Metaphysical Inquiry Into Method, Objects, and Result of Ancient and Modern Philosophy

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W. Pickering, 1833 - 222 pàgines
 

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Pàgina 140 - It is inconceivable that inanimate brute matter should, without the mediation of something else, which is not material, operate upon, and affect other matter without mutual contact, as it must be, if Gravitation in the sense of Epicurus, be essential and inherent in it.
Pàgina 46 - We are afraid to put men to live and trade each on his own private stock of reason ; because we suspect that this stock in each man is small, and that the individuals would do better to avail themselves of the general bank and capital of nations, and of ages.
Pàgina 187 - ... in the entrance of philosophy, when the second causes, which are next unto the senses, do offer themselves to the mind of man, if it dwell and stay there, it may induce some oblivion of the highest cause ; but when a man passeth on...
Pàgina 187 - But further, it is an assured truth, and a conclusion of experience, that a little or superficial knowledge of philosophy may incline the mind of man to atheism, but a further proceeding therein doth bring the mind back again to religion. For in the entrance of philosophy, when the second causes, which are next unto the senses, do offer themselves to the mind of man, if it dwell .and stay there it may induce some oblivion of the highest cause ; but when a man passeth on...
Pàgina 140 - That gravity should be innate, inherent, and essential to matter, so that one body may act upon another at a distance through a vacuum, without the mediation of...
Pàgina 184 - For certain it is that God worketh nothing in nature but by second causes; and if they would have it otherwise believed, it is mere imposture, as it were in favour towards God; and nothing else but to offer to the author of truth the unclean sacrifice of a lie.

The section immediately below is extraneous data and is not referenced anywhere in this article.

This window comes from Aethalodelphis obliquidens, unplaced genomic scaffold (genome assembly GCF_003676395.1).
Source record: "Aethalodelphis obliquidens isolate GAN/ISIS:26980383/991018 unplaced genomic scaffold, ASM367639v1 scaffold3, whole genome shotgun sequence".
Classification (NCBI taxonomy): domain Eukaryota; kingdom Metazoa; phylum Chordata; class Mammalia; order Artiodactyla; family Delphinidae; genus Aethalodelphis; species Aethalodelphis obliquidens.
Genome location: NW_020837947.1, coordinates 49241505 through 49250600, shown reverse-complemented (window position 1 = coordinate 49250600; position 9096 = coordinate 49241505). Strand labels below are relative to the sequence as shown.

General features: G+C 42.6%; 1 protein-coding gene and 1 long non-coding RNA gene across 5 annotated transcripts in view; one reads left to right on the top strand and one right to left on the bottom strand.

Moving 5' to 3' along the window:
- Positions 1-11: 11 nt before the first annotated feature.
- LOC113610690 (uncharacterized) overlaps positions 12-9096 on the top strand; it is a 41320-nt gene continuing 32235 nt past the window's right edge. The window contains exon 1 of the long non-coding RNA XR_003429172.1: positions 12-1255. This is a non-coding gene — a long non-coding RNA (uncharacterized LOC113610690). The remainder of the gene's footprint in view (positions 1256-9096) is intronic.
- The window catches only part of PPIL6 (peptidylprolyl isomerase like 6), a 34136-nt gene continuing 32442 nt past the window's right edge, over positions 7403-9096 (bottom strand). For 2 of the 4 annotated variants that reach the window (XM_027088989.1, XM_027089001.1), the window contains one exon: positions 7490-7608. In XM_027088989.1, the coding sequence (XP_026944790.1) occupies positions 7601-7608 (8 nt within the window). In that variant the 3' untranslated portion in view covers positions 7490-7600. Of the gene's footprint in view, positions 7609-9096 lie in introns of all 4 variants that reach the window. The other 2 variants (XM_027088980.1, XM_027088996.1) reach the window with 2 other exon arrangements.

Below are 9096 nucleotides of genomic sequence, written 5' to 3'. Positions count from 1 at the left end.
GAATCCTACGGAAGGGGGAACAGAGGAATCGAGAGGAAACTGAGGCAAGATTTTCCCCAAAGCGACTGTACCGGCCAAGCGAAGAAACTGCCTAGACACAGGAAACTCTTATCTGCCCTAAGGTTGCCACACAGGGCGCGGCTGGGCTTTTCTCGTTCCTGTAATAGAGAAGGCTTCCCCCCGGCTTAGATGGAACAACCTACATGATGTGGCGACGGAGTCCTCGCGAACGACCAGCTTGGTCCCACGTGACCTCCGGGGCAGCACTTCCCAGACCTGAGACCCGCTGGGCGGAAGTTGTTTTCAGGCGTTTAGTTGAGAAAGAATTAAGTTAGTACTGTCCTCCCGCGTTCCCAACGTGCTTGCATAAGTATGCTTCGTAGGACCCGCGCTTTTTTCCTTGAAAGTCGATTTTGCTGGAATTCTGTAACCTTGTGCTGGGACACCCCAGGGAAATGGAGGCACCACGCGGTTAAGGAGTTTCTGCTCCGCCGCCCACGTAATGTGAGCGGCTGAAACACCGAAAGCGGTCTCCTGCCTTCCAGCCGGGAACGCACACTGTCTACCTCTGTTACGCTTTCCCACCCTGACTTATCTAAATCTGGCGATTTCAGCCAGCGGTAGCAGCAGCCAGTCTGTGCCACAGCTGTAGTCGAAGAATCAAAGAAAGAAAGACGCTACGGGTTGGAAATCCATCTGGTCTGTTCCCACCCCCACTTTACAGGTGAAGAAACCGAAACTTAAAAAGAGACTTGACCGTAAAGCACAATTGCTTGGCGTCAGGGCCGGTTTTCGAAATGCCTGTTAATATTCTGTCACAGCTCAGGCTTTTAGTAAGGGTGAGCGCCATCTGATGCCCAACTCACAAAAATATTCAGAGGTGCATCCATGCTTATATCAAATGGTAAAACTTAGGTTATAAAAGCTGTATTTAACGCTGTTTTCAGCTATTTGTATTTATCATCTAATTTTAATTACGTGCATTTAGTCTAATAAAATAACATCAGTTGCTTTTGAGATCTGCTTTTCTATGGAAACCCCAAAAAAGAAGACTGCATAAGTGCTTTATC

Pàgina 84 - The laws of nature are the rules according to which the effects are produced; but there must be a cause which operates according to these rules. The rules of navigation never navigated a ship. The rules of architecture never built a house.
Pàgina 62 - The form of bodies is the relation of their elements to each other in space, — the power of bodies is their relation to each other in time ; and both form and power, if considered separately from the number of elementary corpuscles, and from the changes that arise successively, are equally abstractions of the mind, and nothing more.
Pàgina 23 - We have said that all arguments concerning existence are founded on the relation of cause and effect; that our knowledge of that relation is derived entirely from experience; and that all our experimental conclusions proceed upon the supposition that the future will be conformable to the past.
Pàgina 46 - You see, Sir, that in this enlightened age I am bold enough to confess, that we are generally men of untaught feelings; that instead of casting away all our old prejudices, we cherish them to a very considerable degree, and, to take more shame to ourselves, we cherish them because they are prejudices; and the longer they have lasted, and the more generally they have prevailed...

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